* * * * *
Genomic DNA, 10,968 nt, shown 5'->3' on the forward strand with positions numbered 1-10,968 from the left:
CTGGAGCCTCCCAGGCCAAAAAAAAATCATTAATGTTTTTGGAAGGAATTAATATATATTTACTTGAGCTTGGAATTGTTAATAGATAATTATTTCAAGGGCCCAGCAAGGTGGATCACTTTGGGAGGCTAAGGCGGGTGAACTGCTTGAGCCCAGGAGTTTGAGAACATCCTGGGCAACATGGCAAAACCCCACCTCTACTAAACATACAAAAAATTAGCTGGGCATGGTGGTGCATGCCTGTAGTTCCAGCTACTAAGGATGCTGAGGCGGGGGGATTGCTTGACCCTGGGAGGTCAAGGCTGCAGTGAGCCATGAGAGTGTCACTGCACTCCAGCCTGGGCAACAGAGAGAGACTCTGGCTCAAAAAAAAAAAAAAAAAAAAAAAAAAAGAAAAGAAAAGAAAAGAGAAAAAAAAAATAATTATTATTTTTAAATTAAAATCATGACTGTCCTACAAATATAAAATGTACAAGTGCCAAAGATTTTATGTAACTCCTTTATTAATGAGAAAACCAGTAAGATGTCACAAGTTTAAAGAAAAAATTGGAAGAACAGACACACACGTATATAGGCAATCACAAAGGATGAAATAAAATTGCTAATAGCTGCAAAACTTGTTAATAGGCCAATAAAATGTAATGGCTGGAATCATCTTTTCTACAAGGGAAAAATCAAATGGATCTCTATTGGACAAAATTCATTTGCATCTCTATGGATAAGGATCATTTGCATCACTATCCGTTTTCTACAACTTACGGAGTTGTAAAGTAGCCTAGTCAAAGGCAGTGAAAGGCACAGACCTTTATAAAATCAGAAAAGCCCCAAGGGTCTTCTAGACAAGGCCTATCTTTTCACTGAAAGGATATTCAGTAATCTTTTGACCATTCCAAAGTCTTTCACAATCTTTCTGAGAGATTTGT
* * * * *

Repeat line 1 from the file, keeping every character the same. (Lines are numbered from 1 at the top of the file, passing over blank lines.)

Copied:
Genomic DNA, 10,968 nt, shown 5'->3' on the forward strand with positions numbered 1-10,968 from the left: